Showing posts from 2011

Java 7 on Ubuntu 11.04

So after 5+ years, we finally have a new version of Java. In spite of mixed reviews , as a software engineer working a lot on the JVM, I still wanted to take it for a spin. However, being an Ubuntu user, this involves a tad bit of work since there are only RPM and binary packages available at this time. So until there are official or unofficial .deb packages available, we're going to have to sneak in the raw binaries outselves. The following is how I did this on my 64bit Ubuntu 11.04 system. I take no responsibility in breaking your existing Java installation yada yada, you do this at your own responsibility. Procedure Start by downloading the binary. casper@workstation:~$ wget Then unpack it. casper@workstation:~$ tar -xzf jdk-7-linux-x64.tar.gz Remove packed archive and move/rename the extracted folder into something a little more Ubuntu appropiate. casper@workstation:~$ sudo rm java-7-sun-1

Optware/ipkg on Synology DS211+

Modding Note that the following covers the DS211+ device, which is characterized by being based on the Marvell Kirkwood mv6282 ARM core (1.6Ghz version of 1.2Ghz mv6281). AFAIK the content of this blog entry should be equally applicable to all DS211 variations, but you should consult the Synology wiki for your device to be certain. While quite feature rich out-of-the-box, developer types will likely want to make their NAS do even more, either out of a real need or just to tinker. For instance, I eventually plan to connect my USB weather station and generate live charts. Because of the modding desire, Synology has a faily comprehensive wiki about the subject. To make a long story short, ease of modding is greatly assisted by the possibility of installing Optware package manager. Installing Optware Optware (ipkg) is an online package system a la what you may know from Debian/Ubuntu. This makes it easy to locate, install and uninstall compiled binaries (*.ipk) through the command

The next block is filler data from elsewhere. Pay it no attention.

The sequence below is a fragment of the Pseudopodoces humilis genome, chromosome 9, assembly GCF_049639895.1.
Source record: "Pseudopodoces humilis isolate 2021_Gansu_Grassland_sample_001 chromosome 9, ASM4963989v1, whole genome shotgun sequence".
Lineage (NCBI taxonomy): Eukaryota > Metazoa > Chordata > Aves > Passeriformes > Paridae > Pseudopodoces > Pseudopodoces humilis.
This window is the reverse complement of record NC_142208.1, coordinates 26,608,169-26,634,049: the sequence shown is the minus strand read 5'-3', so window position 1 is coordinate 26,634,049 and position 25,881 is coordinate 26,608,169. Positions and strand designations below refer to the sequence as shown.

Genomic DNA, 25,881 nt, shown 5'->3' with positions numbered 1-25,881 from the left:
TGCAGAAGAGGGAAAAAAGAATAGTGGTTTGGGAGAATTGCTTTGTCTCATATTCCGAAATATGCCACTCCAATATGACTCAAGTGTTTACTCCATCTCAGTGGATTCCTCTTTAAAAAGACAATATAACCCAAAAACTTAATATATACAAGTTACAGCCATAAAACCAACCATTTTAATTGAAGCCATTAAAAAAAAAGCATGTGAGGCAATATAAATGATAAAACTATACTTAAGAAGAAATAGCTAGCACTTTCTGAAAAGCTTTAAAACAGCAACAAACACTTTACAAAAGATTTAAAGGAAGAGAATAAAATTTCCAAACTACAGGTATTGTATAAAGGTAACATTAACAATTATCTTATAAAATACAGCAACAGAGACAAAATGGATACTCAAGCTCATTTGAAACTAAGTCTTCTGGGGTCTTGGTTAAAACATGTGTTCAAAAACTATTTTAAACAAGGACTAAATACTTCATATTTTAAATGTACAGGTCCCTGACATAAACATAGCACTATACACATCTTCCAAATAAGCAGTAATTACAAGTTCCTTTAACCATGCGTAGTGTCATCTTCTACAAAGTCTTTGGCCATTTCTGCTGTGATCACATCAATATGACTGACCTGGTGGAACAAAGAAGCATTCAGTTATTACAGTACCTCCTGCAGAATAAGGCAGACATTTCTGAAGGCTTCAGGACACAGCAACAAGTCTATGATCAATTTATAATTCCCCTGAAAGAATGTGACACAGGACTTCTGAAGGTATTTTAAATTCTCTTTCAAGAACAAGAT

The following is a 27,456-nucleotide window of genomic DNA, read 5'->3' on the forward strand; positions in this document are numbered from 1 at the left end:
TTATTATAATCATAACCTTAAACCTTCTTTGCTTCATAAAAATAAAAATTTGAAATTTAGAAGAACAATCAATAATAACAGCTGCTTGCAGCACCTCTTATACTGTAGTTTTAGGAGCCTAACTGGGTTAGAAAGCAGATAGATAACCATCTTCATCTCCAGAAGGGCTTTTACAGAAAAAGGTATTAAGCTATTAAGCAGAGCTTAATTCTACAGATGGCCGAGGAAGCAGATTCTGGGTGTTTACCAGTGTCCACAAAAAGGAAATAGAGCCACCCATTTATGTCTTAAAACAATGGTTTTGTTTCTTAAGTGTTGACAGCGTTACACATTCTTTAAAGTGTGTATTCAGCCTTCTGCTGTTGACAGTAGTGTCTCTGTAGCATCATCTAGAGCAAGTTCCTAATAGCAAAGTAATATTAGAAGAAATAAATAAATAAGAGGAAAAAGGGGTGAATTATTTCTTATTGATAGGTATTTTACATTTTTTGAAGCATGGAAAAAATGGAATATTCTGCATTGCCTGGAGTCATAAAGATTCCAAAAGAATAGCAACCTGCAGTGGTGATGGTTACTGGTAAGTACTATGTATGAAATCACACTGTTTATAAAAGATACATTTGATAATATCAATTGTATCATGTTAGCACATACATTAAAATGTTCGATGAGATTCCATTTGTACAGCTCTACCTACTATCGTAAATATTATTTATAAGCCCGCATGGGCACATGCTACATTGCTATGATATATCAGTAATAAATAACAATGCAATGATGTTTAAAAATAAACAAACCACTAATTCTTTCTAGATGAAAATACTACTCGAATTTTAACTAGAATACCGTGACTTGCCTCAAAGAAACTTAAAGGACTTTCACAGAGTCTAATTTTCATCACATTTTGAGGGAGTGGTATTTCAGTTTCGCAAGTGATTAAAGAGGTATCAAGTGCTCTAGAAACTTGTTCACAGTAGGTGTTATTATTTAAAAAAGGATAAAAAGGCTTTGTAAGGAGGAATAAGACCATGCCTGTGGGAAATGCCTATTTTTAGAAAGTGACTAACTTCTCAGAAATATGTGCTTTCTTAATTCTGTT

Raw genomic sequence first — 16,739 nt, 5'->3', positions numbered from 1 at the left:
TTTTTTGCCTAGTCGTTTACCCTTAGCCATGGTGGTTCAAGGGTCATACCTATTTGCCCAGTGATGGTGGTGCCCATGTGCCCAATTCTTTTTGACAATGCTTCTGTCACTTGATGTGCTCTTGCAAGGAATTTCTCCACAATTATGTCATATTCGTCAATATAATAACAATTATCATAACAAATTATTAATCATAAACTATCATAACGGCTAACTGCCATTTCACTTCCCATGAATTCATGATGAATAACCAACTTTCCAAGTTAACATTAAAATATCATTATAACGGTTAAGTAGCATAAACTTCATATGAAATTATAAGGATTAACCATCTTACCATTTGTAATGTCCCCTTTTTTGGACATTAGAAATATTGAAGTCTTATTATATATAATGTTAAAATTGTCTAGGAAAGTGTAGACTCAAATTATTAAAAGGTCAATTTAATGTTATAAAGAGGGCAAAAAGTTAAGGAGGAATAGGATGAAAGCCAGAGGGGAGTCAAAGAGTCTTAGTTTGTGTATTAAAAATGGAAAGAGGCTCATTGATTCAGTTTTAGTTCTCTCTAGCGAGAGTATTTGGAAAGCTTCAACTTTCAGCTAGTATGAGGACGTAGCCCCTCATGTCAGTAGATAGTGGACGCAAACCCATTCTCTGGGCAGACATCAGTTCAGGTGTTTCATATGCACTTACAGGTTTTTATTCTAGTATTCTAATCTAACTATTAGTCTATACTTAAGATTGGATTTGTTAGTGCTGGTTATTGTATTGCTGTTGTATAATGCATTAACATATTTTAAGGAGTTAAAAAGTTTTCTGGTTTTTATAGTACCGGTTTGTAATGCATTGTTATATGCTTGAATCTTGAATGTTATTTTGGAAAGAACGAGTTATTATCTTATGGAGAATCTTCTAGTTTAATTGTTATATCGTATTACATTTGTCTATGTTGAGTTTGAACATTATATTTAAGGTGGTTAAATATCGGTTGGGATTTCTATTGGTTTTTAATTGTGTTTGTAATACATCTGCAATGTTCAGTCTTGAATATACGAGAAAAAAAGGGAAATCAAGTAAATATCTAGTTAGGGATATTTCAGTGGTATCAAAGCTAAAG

Home network benchmarking with iperf

Having recently purchased a new NAS device , as well as upgraded network cables in my house to cat6 (1Gbps), I started wondering about just how fast and healthy my network setup was. Are all cables in order? Are any of my switches a bottleneck? Any particular slow endpoints? performance challenged There are of course commercial software to assist in this, but after having compiled and loaded up a bunch of Linux software onto my small NAS, it was only natural to give "iperf" a try. It's a small open source client-server utility you start in listening mode on one device, and in transmission mode on another, and have it transfer a bunch of random data over TCP. You can obtain iperf from sourceforge , from your Linux package manager or just Google for precompiled binaries if you are lazy. Simple unidirectional test The process is simple, log onto the receiving device and run iperf in listening mode, in the following case it's my Synology NAS: NAS> iperf -s -p 5

SVN checkout without branches and tags

Subversion (SVN) is a decent step up from CVS, and Maven (MVN) likewise from Ant. However one thing continues to bug me about how the two work together. Since MVN requires a fixed directory layout of /trunk, /tags and /branches, it becomes more and more painful to checkout or update a complete corporate source tree from one of the lower roots. In the perfect world, every project may be checked in at the root of the tree, but we all know the world ain't perfect and it's not unusual to require checkout and build of up to a dozen SNAPSHOT dependencies spread around deeper in the hierarchy. There is no (to my knowledge) easy way around this, either you have to live with insanely long checkout times and the associated waste of disk space, or meticulously checkout each every project trunk individually. As unimpressed I am by the Java language itself, the hat must come off to the plethora of readily available libraries on this platform. One of these libraries is SVNKit , a complete cl